transportation networks: Basic theory and computational procedures.
Geographical Analysis, 31(2), 187–212.
Mitchell, R. B., & Rapkin, C. (1954). Urban traffic: A function of land
use. New York, NY: Columbia University Press.
Niemeier, D. A. (1997). Accessibility: An evaluation using consumer
welfare. Transportation, 24, 377–396.
Salomon, I., & Mokhtarian, P. L. (1998). What happens when
mobility-inclined market segments face accessibility-enhancing policies?
Transportation Research D, 3(3), 129–140.
Schrank, D., & Lomax, T. (2007). The 2007 urban mobility report.
College Station, TX: Texas Transportation Institute.
Scott, D. M., & Horner, M. W. (2008). Examining the role of
urban form in shaping people’s accessibility to opportunities: An
exploratory spatial data analysis. Journal of Transport and Land
Use, 1(2), 89–119.
Shen, Q. (1998). Location characteristics of inner-city neighborhoods
and employment accessibility of low-wage workers. Environment and
Planning B-Planning and Design, 25, 345–365.
Staley, S. (2008). Mobility first: A new vision for transportation in a
globally competitive twenty-first century. Lanham, MD: Rowman and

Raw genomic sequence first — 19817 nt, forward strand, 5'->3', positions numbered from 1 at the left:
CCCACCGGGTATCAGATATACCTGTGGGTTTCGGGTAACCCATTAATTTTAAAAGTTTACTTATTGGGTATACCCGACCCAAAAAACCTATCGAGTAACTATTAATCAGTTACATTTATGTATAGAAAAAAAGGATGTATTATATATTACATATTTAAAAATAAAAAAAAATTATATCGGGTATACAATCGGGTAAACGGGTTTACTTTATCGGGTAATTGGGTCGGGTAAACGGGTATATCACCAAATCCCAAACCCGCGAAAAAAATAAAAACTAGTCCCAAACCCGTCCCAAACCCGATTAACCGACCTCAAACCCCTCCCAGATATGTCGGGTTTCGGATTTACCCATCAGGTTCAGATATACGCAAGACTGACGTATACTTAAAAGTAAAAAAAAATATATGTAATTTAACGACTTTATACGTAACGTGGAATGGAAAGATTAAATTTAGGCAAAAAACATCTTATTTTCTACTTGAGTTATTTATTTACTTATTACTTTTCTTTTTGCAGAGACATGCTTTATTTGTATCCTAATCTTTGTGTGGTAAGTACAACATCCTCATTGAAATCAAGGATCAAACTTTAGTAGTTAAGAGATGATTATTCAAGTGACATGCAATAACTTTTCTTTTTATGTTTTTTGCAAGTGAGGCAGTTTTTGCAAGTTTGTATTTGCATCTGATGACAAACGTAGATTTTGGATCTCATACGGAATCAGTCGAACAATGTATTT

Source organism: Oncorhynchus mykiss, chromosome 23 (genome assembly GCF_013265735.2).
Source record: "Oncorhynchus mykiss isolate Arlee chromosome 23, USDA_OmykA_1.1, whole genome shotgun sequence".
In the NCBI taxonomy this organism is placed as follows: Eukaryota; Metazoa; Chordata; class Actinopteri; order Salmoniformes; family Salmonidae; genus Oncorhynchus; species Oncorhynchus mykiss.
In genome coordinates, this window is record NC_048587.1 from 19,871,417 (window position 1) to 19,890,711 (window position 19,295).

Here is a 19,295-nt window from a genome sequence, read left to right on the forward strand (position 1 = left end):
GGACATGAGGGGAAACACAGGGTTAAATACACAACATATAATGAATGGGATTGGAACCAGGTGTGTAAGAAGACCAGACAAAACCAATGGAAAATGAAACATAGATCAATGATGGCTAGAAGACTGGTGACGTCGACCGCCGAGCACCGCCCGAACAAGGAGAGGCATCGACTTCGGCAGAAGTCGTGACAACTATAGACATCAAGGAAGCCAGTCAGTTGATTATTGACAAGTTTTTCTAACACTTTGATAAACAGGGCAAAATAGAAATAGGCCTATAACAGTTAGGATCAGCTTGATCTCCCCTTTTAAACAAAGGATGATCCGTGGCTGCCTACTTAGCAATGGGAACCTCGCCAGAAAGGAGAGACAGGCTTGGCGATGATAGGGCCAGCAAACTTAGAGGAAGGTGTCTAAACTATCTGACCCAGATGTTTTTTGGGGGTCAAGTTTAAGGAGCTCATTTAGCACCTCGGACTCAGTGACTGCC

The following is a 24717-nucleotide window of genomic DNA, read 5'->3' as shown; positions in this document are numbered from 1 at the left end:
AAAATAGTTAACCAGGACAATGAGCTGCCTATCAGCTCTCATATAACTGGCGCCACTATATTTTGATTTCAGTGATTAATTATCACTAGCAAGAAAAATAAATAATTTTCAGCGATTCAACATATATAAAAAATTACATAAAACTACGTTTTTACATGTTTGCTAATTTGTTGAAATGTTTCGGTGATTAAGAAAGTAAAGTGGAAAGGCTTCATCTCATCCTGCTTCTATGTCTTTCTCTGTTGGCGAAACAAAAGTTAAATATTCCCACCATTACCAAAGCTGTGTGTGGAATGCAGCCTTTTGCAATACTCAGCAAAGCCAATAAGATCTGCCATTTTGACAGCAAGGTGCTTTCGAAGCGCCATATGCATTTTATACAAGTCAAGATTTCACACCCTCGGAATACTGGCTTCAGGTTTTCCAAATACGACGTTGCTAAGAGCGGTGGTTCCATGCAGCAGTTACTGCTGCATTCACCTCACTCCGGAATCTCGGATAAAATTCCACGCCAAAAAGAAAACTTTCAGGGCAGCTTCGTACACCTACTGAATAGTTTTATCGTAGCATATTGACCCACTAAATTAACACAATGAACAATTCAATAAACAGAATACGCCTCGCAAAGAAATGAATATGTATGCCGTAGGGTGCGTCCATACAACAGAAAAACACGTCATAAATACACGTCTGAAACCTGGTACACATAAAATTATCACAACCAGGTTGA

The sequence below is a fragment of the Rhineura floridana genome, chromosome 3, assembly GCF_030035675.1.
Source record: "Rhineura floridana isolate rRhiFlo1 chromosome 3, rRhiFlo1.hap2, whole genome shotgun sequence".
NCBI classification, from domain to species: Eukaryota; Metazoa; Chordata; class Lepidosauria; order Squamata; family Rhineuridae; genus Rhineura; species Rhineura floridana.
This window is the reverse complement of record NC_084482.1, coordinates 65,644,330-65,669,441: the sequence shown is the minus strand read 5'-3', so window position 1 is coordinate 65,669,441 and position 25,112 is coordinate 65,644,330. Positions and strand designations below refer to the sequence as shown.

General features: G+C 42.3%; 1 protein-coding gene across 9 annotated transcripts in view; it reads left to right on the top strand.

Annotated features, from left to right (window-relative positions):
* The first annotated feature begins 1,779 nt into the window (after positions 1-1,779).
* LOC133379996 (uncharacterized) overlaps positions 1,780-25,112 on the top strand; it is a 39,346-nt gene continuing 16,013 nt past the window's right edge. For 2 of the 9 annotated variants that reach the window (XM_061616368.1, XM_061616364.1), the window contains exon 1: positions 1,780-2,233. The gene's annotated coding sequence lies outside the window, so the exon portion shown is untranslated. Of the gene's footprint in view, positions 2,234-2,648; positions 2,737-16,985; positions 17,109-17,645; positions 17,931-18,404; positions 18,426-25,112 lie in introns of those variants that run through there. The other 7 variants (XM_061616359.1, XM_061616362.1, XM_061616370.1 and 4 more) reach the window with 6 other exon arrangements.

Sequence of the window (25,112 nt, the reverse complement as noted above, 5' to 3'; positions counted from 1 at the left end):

Thomson, J. M. (1977). Great cities and their traffic. London, UK:
Transportation Research Board. (1994). Highway capacity manual.
Washington, DC: National Academy Press.
Transportation Research Board. (1995). Expanding metropolitan
highways: Implications for air quality and energy use (Special Report No.
245). Washington, DC: National Academy Press.
Transportation Research Board. (2010). Highway capacity manual
2010. Washington, DC: National Academy Press.
United States Department of Transportation, Federal Highway
Administration. (2008). Highway statistics 2008. Retrieved April 4,
2012, from
United States Department of Transportation, Federal Highway
Administration and Urban Mass Transportation Administration.
(1977). An introduction to travel demand forecasting—A self-instructional
text. Retrieved from
Wachs, M., & Kumagai, T.G. (1973). Physical accessibility as a social
indicator. Socio-Economic Planning Science, 7, 437–456.
Wilson, A. G. (1971). A family of spatial interaction models, and
associated developments. Environment and Planning , 3(1), 1–32.